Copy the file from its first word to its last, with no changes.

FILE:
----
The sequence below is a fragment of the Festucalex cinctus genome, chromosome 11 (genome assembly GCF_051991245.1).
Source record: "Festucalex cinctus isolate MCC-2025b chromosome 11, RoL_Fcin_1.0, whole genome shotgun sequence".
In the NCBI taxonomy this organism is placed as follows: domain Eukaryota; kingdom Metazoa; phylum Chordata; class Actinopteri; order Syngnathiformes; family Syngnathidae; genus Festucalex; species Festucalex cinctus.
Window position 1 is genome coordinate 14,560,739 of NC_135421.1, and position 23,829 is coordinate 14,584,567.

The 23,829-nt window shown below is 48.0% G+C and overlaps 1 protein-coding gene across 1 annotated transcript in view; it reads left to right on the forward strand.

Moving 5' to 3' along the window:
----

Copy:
The sequence below is a fragment of the Festucalex cinctus genome, chromosome 11 (genome assembly GCF_051991245.1).
Source record: "Festucalex cinctus isolate MCC-2025b chromosome 11, RoL_Fcin_1.0, whole genome shotgun sequence".
In the NCBI taxonomy this organism is placed as follows: domain Eukaryota; kingdom Metazoa; phylum Chordata; class Actinopteri; order Syngnathiformes; family Syngnathidae; genus Festucalex; species Festucalex cinctus.
Window position 1 is genome coordinate 14,560,739 of NC_135421.1, and position 23,829 is coordinate 14,584,567.

The 23,829-nt window shown below is 48.0% G+C and overlaps 1 protein-coding gene across 1 annotated transcript in view; it reads left to right on the forward strand.

Moving 5' to 3' along the window: